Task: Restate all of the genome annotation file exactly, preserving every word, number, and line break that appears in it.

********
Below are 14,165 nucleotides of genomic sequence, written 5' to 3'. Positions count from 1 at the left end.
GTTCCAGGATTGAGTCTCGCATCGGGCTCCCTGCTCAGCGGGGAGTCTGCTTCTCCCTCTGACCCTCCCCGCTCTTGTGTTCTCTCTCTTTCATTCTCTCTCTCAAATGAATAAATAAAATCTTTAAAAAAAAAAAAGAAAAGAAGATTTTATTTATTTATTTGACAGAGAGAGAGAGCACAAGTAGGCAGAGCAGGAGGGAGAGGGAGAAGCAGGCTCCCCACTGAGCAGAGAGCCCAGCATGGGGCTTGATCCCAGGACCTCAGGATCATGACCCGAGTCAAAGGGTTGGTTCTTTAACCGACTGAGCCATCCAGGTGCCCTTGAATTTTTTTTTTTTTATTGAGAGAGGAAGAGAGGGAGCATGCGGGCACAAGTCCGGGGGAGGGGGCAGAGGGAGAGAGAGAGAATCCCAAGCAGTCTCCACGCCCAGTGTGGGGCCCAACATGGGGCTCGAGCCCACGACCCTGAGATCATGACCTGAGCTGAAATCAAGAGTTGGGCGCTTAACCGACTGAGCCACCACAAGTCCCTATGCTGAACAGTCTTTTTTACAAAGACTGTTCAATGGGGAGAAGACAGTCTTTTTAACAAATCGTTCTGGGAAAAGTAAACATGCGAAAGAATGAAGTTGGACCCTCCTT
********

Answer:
Below are 14,165 nucleotides of genomic sequence, written 5' to 3'. Positions count from 1 at the left end.
GTTCCAGGATTGAGTCTCGCATCGGGCTCCCTGCTCAGCGGGGAGTCTGCTTCTCCCTCTGACCCTCCCCGCTCTTGTGTTCTCTCTCTTTCATTCTCTCTCTCAAATGAATAAATAAAATCTTTAAAAAAAAAAAAGAAAAGAAGATTTTATTTATTTATTTGACAGAGAGAGAGAGCACAAGTAGGCAGAGCAGGAGGGAGAGGGAGAAGCAGGCTCCCCACTGAGCAGAGAGCCCAGCATGGGGCTTGATCCCAGGACCTCAGGATCATGACCCGAGTCAAAGGGTTGGTTCTTTAACCGACTGAGCCATCCAGGTGCCCTTGAATTTTTTTTTTTTTATTGAGAGAGGAAGAGAGGGAGCATGCGGGCACAAGTCCGGGGGAGGGGGCAGAGGGAGAGAGAGAGAATCCCAAGCAGTCTCCACGCCCAGTGTGGGGCCCAACATGGGGCTCGAGCCCACGACCCTGAGATCATGACCTGAGCTGAAATCAAGAGTTGGGCGCTTAACCGACTGAGCCACCACAAGTCCCTATGCTGAACAGTCTTTTTTACAAAGACTGTTCAATGGGGAGAAGACAGTCTTTTTAACAAATCGTTCTGGGAAAAGTAAACATGCGAAAGAATGAAGTTGGACCCTCCTT